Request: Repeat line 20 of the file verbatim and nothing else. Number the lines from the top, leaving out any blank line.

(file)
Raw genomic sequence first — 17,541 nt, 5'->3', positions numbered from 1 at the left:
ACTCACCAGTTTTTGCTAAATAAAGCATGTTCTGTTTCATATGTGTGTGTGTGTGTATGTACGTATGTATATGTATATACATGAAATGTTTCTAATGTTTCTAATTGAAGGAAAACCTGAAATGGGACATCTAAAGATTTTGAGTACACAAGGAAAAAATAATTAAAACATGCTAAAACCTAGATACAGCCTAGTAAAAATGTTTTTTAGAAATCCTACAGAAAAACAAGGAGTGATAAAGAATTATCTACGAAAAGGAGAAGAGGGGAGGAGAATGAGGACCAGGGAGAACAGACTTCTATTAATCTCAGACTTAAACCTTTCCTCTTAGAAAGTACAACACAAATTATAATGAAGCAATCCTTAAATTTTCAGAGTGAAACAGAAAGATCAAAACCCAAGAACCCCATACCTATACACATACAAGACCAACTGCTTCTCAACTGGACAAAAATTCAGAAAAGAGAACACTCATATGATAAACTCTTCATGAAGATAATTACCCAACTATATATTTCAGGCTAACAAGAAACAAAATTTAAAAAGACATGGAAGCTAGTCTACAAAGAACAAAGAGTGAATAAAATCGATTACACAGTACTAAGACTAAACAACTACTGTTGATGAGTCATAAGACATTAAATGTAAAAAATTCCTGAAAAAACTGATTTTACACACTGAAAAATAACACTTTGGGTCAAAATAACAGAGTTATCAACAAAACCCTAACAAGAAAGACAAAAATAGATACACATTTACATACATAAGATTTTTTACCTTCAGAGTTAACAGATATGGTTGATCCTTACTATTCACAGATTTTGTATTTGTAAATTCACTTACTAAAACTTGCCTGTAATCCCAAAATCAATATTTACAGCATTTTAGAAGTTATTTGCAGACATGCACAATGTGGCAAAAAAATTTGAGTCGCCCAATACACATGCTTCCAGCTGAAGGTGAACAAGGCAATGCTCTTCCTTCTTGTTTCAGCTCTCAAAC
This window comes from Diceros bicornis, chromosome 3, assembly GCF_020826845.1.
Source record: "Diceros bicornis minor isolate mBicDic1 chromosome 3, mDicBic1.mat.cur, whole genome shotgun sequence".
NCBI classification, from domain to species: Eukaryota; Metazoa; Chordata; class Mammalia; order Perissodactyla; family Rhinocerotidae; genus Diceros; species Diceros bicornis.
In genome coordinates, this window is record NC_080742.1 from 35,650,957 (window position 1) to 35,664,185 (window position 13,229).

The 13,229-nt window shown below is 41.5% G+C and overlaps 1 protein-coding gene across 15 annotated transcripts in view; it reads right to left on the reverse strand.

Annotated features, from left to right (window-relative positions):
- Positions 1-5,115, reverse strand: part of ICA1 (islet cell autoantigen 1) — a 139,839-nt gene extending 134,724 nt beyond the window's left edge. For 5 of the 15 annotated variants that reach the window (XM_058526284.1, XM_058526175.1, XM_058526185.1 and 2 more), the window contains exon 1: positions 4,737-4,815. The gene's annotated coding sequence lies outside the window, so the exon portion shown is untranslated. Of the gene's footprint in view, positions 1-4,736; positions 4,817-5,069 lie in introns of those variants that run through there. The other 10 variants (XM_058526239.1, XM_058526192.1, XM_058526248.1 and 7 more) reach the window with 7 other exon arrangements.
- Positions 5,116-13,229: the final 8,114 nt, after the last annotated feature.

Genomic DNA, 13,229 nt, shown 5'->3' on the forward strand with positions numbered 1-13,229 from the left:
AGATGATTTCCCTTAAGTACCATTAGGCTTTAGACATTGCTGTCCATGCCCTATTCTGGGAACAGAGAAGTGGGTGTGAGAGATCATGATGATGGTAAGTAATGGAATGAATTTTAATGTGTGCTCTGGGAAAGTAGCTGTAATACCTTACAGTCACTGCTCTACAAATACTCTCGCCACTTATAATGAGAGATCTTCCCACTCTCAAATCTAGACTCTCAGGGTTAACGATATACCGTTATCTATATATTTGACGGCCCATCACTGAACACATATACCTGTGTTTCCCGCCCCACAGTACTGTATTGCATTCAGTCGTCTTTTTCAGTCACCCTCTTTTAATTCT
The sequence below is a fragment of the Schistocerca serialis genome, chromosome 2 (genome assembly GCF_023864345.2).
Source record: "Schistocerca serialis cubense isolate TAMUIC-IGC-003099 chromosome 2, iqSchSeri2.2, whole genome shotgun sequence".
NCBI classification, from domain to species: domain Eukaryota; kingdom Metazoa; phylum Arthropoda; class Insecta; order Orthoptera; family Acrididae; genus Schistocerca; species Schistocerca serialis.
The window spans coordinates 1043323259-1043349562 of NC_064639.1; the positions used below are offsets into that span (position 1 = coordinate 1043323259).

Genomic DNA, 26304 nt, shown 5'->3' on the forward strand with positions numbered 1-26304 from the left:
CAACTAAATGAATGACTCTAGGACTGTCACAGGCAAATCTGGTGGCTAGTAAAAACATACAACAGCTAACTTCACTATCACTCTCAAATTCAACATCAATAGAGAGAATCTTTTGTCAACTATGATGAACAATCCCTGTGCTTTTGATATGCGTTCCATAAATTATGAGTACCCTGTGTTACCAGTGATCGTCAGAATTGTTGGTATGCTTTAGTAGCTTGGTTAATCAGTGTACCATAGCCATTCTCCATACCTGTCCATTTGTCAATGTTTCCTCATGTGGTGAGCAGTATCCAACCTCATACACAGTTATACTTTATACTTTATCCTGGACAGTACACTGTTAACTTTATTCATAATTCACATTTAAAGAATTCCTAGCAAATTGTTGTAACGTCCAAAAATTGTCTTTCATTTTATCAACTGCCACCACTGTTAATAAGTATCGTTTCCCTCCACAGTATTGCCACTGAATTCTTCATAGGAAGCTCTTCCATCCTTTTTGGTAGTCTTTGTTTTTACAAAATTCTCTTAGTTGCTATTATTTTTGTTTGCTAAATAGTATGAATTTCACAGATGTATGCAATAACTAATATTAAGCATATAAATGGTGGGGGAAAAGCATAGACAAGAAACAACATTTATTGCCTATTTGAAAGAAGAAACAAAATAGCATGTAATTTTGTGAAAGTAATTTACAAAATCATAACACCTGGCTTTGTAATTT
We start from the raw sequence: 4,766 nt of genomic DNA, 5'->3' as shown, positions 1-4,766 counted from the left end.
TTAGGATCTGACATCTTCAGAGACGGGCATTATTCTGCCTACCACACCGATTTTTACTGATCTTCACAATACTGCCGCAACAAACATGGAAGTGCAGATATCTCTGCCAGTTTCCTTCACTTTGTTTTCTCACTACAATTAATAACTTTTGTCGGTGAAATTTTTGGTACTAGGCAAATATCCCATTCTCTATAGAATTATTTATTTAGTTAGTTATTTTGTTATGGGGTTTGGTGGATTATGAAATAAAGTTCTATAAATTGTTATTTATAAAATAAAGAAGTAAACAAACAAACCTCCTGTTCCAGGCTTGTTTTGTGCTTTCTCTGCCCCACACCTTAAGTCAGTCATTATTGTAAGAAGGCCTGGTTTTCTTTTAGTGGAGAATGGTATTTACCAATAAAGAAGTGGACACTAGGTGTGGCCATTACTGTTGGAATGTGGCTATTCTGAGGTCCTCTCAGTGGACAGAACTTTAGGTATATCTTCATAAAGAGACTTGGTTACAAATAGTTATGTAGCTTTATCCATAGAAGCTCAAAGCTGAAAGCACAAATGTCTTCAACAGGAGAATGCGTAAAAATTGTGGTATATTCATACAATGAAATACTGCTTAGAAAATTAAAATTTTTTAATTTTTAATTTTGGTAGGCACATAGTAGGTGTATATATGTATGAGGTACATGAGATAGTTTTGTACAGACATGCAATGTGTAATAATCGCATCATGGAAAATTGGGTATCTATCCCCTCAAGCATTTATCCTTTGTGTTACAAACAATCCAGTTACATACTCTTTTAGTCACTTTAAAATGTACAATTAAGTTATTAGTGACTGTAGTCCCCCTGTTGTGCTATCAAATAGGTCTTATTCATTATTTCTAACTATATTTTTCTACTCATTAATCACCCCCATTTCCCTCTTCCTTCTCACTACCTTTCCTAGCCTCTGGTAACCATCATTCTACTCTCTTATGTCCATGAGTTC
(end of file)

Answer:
TTAGGATCTGACATCTTCAGAGACGGGCATTATTCTGCCTACCACACCGATTTTTACTGATCTTCACAATACTGCCGCAACAAACATGGAAGTGCAGATATCTCTGCCAGTTTCCTTCACTTTGTTTTCTCACTACAATTAATAACTTTTGTCGGTGAAATTTTTGGTACTAGGCAAATATCCCATTCTCTATAGAATTATTTATTTAGTTAGTTATTTTGTTATGGGGTTTGGTGGATTATGAAATAAAGTTCTATAAATTGTTATTTATAAAATAAAGAAGTAAACAAACAAACCTCCTGTTCCAGGCTTGTTTTGTGCTTTCTCTGCCCCACACCTTAAGTCAGTCATTATTGTAAGAAGGCCTGGTTTTCTTTTAGTGGAGAATGGTATTTACCAATAAAGAAGTGGACACTAGGTGTGGCCATTACTGTTGGAATGTGGCTATTCTGAGGTCCTCTCAGTGGACAGAACTTTAGGTATATCTTCATAAAGAGACTTGGTTACAAATAGTTATGTAGCTTTATCCATAGAAGCTCAAAGCTGAAAGCACAAATGTCTTCAACAGGAGAATGCGTAAAAATTGTGGTATATTCATACAATGAAATACTGCTTAGAAAATTAAAATTTTTTAATTTTTAATTTTGGTAGGCACATAGTAGGTGTATATATGTATGAGGTACATGAGATAGTTTTGTACAGACATGCAATGTGTAATAATCGCATCATGGAAAATTGGGTATCTATCCCCTCAAGCATTTATCCTTTGTGTTACAAACAATCCAGTTACATACTCTTTTAGTCACTTTAAAATGTACAATTAAGTTATTAGTGACTGTAGTCCCCCTGTTGTGCTATCAAATAGGTCTTATTCATTATTTCTAACTATATTTTTCTACTCATTAATCACCCCCATTTCCCTCTTCCTTCTCACTACCTTTCCTAGCCTCTGGTAACCATCATTCTACTCTCTTATGTCCATGAGTTC